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What Does Irregular Heartbeat Mean

irregular heartbeat

Table of Contents

Irregular heartbeat or heart arrhythmia is a condition wherein the electrical signals that coordinate the heartbeat do not work properly. The faulty signals may cause the heart to beat irregularly, whether too fast (tachycardia) or too slow (bradycardia).

What is Irregular Heartbeat

Irregular heartbeat (arrhythmia) means the heart is out of its usual rhythm. The person may feel like their heart skipped a beat, has added a beat or is flattering.  

The normal heartbeat has a regular rhythm with a node of about 60 to 100 beats per minute.

Tachycardia: fast heart rhythm (greater than 100 beats per minute)

Bradycardia: slow heart rhythm (less than 60 beats per minute)

The heart is a complex system composed of valves, nodes, and chambers. All of this helps to control the heartbeat rhythm and pumping of blood.

Any disruption, damage, or situation where the vital system is compromised can change the heartbeat’s pattern.

An irregular heartbeat can also occur even in normal, steady hearts. Causes of arrhythmia can range from substances and medications intake to drinking caffeine, alcohol, and cold remedies.

An emotional shock from extreme fright or stress can also result in arrhythmias.

Not all irregular heartbeat is life-threatening or causes health complications. However, to be safe, it is best to report any abnormal heart rhythm to a specialist.

Irregular Heartbeat Symptoms

Irregular heart rhythm can cause a broad range of symptoms. It can be silent and non-noticeable for others, while some may occur in rapid, fluttering sensation in the chest or neck area.

In general, signs and symptoms of irregular heartbeat may include

  • Fluttering in the chest
  • Feeling faint, dizzy, or lightheadedness
  • Fatigue or general weakness
  • Shortness of breath (difficulty breathing)
  • Chest pain or pressure
  • Irregular pulse (heart palpitations)
  • Pale skin
  • Profuse sweating
  • In severe cases, collapse and sudden cardiac arrest

First Aid: Chest pain or pressure might indicate a heart attack. Call triple zero(000) immediately.

When should I be worried about an irregular heartbeat?

An irregular heartbeat could be harmless or a warning sign of a medical emergency.

Arrhythmias that are often recurrent or are related to any underlying heart condition are high risk and should get a proper evaluation from the doctor from time to time.

In most cases, treating the underlying cause will take care of irregular heart rhythm. If not, certain medications and procedures are recommended to eliminate or control arrhythmias.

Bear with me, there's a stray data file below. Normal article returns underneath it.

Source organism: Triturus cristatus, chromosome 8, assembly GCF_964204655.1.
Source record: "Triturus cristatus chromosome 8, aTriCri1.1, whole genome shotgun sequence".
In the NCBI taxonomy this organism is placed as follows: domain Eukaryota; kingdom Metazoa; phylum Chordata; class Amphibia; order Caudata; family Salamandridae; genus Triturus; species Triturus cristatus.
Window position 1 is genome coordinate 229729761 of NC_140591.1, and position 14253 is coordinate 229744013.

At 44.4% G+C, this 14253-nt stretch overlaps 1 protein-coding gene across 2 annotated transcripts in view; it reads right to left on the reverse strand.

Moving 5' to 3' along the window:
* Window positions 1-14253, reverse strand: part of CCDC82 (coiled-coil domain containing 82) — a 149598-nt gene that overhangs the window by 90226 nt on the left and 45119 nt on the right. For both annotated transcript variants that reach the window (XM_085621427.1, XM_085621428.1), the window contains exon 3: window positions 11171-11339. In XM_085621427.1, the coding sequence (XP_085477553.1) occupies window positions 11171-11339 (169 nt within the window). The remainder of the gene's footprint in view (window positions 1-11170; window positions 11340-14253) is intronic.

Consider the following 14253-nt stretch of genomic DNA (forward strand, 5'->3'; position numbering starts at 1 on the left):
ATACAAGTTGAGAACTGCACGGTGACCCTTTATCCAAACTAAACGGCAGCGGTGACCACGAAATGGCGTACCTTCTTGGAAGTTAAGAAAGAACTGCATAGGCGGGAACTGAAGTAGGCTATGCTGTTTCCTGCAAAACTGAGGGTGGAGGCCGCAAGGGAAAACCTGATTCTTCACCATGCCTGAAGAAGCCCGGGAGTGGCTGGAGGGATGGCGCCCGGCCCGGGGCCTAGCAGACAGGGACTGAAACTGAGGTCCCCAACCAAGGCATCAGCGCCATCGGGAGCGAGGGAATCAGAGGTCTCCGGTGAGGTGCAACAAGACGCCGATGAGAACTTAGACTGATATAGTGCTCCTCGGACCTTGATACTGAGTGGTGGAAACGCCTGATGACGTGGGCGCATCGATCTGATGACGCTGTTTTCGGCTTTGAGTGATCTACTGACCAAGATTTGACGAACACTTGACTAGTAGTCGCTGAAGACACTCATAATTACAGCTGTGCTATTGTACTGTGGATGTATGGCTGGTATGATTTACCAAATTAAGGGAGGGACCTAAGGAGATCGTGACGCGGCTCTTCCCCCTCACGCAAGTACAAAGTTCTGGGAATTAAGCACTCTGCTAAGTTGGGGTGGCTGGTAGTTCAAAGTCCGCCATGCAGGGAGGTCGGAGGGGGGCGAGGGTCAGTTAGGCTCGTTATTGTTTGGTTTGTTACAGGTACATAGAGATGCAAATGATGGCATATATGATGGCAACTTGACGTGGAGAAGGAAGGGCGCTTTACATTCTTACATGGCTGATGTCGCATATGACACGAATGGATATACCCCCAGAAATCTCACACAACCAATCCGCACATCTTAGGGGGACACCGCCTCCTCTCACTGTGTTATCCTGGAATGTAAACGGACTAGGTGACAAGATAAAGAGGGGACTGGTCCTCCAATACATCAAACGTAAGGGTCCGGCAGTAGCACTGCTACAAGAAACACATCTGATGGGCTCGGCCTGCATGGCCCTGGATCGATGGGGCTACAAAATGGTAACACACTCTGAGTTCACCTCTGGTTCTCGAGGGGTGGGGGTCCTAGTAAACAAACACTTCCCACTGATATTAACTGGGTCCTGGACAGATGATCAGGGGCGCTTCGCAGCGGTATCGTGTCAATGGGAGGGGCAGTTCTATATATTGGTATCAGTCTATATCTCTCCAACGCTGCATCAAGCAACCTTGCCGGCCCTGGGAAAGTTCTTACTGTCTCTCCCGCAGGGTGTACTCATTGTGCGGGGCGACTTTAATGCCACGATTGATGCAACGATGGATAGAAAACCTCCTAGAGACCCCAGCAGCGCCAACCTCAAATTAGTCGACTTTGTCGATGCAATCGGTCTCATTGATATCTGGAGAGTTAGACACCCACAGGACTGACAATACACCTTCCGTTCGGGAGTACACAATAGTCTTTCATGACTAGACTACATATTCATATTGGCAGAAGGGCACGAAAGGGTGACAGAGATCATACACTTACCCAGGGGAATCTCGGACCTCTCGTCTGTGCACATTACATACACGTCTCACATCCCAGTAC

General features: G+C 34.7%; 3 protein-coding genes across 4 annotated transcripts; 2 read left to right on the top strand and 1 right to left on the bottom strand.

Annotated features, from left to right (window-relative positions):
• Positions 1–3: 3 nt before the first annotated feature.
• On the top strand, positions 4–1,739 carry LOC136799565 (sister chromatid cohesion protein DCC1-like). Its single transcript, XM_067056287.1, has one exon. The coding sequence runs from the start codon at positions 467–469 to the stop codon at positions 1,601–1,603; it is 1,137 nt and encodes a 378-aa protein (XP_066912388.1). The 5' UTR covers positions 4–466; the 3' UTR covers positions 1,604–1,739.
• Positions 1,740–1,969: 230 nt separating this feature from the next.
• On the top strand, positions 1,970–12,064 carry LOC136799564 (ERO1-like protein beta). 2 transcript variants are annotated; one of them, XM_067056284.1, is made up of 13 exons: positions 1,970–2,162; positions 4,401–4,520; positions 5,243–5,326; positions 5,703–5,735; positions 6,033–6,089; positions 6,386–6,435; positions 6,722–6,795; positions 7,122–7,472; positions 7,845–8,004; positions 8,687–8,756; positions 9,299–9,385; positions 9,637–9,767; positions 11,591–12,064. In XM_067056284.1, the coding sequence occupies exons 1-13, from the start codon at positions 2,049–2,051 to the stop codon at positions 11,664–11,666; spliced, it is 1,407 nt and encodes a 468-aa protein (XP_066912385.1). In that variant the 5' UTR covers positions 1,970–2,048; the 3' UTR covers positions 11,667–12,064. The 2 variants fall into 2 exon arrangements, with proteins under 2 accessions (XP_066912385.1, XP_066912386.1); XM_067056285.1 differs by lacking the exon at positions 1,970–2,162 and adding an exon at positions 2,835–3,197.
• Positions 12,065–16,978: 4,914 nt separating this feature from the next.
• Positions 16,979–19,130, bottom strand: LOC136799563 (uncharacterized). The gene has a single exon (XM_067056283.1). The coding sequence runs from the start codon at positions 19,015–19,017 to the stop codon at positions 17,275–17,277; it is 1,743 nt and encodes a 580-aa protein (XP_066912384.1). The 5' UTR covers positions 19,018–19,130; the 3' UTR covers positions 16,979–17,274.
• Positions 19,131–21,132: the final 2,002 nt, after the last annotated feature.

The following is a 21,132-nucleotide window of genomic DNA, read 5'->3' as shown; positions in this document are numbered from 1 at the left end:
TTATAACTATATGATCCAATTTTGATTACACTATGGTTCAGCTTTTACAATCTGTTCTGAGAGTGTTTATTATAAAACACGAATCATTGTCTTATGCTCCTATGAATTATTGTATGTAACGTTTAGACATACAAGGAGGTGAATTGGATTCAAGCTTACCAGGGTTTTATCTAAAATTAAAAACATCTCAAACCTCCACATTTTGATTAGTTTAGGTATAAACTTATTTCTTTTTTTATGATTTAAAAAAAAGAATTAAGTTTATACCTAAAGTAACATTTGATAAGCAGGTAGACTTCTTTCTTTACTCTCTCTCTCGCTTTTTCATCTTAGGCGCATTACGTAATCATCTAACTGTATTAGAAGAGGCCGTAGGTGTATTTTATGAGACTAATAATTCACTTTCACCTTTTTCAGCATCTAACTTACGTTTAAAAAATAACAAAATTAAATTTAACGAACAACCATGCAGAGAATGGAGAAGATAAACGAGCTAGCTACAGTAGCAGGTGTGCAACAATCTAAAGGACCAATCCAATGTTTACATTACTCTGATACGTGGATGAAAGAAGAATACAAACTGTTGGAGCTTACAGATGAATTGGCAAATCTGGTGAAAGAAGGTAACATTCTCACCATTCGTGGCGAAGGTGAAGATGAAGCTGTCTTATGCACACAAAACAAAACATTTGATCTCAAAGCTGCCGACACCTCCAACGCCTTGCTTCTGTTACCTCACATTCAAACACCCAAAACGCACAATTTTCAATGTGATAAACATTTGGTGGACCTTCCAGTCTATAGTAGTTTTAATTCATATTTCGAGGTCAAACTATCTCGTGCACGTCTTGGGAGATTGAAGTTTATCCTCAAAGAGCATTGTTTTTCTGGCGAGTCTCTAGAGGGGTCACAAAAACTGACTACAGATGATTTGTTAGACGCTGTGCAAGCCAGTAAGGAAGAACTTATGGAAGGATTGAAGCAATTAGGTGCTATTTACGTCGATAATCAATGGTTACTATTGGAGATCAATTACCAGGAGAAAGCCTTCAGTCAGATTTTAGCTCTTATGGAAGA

For symptoms that are getting severe, seek medical help right away. Health professionals can do a series of tests to diagnose the condition and next-step treatment.

There are many ways to diagnose an arrhythmia, such as Electrocardiogram (ECG or EKG), Holter monitor, event recorder, echocardiogram.

Treatment and Prevention

The treatment for irregular heartbeat will depend on whether the person has tachycardia or bradycardia.

Further medical treatment is only necessary if the abnormal heart rhythm is causing significant symptoms or if it is putting the person at higher risk of severe heart problems. Otherwise, the condition does not require further treatment.

Here are common treatments for heart arrhythmias.

Medications

There are anti-arrhythmic drugs available to convert irregular heartbeat to a normal sinus rhythm.

Other medications available for use may include heart-rate control drugs, anticoagulants, anti-platelets drugs, or blood thinners. Aspirin may also reduce the risk of stroke and prevent arrhythmia.

Therapies

Vagal maneuvers and cardioversion therapies may help stop abnormal heart rhythms.

Vagal maneuvers are a first-line treatment to slow down a fast heart rate of more than 100 beats per minute. It is a low-risk therapy and costs less than other treatment options.

Cardioversion is a medical treatment that helps restore normal heart rhythm for people with certain types of arrhythmia, such as Atrial fibrillation (AFib) or Ventricular Fibrillation (VFib).

In the cardioversion procedure, a shock is delivered to the person’s heart through paddles or patches on the chest. The current coming from these paddles can affect the heart’s electrical impulses, attempting to restore a normal rhythm.

Surgery

Treatment for irregular heartbeat may also involve surgery, including heart device implants.

Certain conditions may require open-heart surgeries and the use of artificial pacemakers.

Prevention

The abnormal heart rhythm may sometimes be related to lifestyle factors. The following prevention tips can help limit the occurrence of arrhythmias:

  • Eat-heart healthy foods
  • Exercise regularly (weekly total of 2.5 to 5 hours of moderate to intense activity)
  • Quit smoking habits
  • Maintain healthy weight
  • Keep blood pressure and cholesterol levels in a manageable range
  • Drink alcohol in moderation
  • Maintain follow up care

While some cases are unavoidable, taking these steps can help reduce the risk of arrhythmia.

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